August 21 at 5:00 PM
Native Americans aren’t often depicted as equals in art throughout the U.S. Capitol, a building that is at the heart of representative democracy and the notion that all Americans share the same rights.
But developers of a new app are hoping to change that narrative.
The Guide to Indigenous DC app, which now has more than 600 downloads, takes users on a nine-mile self-guided tour of 17 city sites connected to Native American history.
Created by George Washington University’s AT&T Center for Indigenous Politics and Policy, it’s designed for visitors to Washington as well as an educational tool for teachers across the country.
“We hear about Founding Fathers, construction of the White House and all of these institutions that we call American,” said Elizabeth Rule, assistant director of the center. “And oftentimes native people are left out of that narrative. So I hope that the app and the information there will re-center native people in that telling. American history is Native American history and vice versa.”
The tour starts at the U.S. Marine Corps War Memorial and discusses Ira Hayes, a Pima Native American who helped in the iconic raising of the U.S. flag on Iwo Jima.
One of the Liberty and Freedom Lummi Totem Poles — dedicated by the Lummi Nation after the 9/11 attacks. (Bonnie Jo Mount/The Washington Post)
The 16 other stops include the Kicking Bear and Buffalo sculptures on the Dumbarton Bridge, the National Museum of the American Indian and the statues of native leaders in the Capitol Visitor Center. The tribal delegates buried in the Congressional Cemetery and the Liberty and Freedom Lummi totem poles — dedicated by the Lummi Nation after the 9/11 attacks — wrap up the tour. It also notes the Indigenous Peoples March that was held on the Mall in January.
“Indigenous people have been here, continue to be here and as you go through the stops in the app, it progresses through time, and that’s why I think there’s pieces of both modern and history,” said Wendy Helgemo, director of the GWU center.
In art scattered throughout the Capitol, Native Americans are frequently depicted as either subservient to white colonizers and missionaries or as violent aggressors.
In the Rotunda, a frieze shows Pocahontas saving Captain John Smith from being clubbed to death by violent Native Americans. A relief carved into the sandstone wall above one of the Rotunda doors shows Daniel Boone being threatened by a Native American with a fierce expression and a hatchet. A painting shows Christopher Columbus and his crew landing on a beach as Native Americans hide behind trees nearby, one bowing down.
The imagery “reinforces negative stereotypes of Native Americans,” Rep. Deb Haaland (D-N.M.) told The Washington Post in a statement. In January, Haaland and Rep. Sharice Davids (D-Kan.) were the first two Native American women elected to Congress. “The guide to Indigenous DC is a way that Native American students are taking back the narrative so that we can tell an accurate history of this country.”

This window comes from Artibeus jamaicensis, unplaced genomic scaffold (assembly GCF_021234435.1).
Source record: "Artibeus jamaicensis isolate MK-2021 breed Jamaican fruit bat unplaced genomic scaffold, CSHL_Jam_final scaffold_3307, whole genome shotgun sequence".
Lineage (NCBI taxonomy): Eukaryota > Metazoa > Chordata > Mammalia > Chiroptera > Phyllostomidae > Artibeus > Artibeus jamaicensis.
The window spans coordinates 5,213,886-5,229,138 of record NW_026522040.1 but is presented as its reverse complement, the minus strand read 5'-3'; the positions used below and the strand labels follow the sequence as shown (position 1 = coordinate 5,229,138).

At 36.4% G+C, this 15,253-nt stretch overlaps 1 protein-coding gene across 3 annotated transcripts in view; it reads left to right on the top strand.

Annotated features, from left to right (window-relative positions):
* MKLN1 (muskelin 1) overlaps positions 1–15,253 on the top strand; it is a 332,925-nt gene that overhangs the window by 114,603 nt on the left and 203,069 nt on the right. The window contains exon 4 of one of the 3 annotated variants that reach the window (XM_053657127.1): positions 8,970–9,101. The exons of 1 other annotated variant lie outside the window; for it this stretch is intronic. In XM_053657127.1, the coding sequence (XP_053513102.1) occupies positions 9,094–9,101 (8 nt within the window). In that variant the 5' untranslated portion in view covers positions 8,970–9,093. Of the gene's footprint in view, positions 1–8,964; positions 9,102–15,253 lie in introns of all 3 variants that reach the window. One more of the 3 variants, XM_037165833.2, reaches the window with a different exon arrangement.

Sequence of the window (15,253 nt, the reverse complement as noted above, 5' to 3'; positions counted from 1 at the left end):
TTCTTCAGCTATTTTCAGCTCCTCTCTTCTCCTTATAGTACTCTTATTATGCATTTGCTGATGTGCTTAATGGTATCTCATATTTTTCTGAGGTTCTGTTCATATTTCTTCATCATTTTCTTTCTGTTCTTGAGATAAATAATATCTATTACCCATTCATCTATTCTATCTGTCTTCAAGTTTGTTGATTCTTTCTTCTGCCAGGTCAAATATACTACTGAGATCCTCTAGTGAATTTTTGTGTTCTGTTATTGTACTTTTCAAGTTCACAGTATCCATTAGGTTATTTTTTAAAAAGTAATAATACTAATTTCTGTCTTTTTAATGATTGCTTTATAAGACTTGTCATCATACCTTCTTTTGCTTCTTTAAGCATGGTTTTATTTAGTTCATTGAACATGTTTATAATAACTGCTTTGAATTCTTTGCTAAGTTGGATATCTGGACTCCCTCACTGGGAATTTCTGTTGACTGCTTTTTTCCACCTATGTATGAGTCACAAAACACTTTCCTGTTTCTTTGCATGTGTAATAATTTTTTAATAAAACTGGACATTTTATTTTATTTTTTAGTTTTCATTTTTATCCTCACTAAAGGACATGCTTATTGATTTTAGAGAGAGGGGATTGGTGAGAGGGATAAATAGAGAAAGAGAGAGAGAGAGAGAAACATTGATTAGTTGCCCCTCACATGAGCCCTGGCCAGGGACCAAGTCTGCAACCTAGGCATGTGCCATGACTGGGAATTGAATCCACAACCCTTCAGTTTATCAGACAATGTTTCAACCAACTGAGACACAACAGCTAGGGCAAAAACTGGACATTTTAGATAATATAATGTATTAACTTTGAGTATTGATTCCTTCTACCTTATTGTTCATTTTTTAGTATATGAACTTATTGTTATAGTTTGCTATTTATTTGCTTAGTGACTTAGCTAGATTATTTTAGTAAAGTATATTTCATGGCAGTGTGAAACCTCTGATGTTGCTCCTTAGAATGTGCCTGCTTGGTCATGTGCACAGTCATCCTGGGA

The grave of Choctaw Chief Pushmataha at the Congressional Cemetery. (Bonnie Jo Mount/The Washington Post)
Gregory Smith, an attorney who specializes in representing tribes and tribal organizations, said the images of Native Americans in the Capitol are harmful, but he uses them to inform people.
“Education is the answer,” Smith said. “When we educate people, they move toward tribal positions.”
Most Americans — 62 percent — who live outside native lands do not know any Native Americans, according to a report issued in June 2018 by the nonprofit First Nations Development Institute.
“Here we are in contemporary society, and Native Americans remain invisible,” Helgemo said. “We want to make them visible here in D.C. and other places.”
Rule, an enrolled citizen in the Chickasaw Nation, said the idea for the app came after conversations with high school and college students learning about native history.
“I really wanted our students to know that when they come here . . . they’re following in the steps of their ancestors, by coming here, working on behalf of indigenous people, being representative of their people in the federal government, in the Capitol, in advocacy offices,” she said.
Rule consulted with tribal community members on the app as she researched potential places and wrote the site descriptions.
From the concept to the finished product, the app took about a year and a half to create, Helgemo said. Rule said it’s still evolving, and she’s looking forward to expanding it by adding new tours and exploring partnerships with tribes and other organizations.
If D.C. tourists look closely, they’ll see the legacy of Native Americans all over the Capitol. In the exhibition hall, several statues represent Kamehameha I, Hawaii’s first king; Po’pay, who led the Indian Pueblo Revolt; and Sakakawea, who’s better known as Sacagawea and famous for helping the explorers Lewis and Clark.
Atop the Capitol building, the bronze Statue of Freedom designed by Thomas Crawford and completed in 1863 wears a crested Roman helmet, with an eagle’s head and feathers. It was “suggested by the costume of our Indian Tribes,” Crawford wrote, according to the Architect of the Capitol, the office in charge of maintaining the buildings and grounds of the campus.
The American Indian Alaska Native Tourism Association, which partners with GWU, consulted on the app. The association’s executive director, Sherry L. Rupert, said she visits Washington on a regular basis, as other tribal members do.
“When you go to these metropolitan areas, you don’t often think about the history of that place and how native people are connected to those places and, in fact, in many places are their indigenous homelands,” Rupert said. “To have this app I think is really important. Now when I go to D.C., I’m able to visit these different places in D.C. and learn about the people that were there and have made history there — [it] makes me proud.”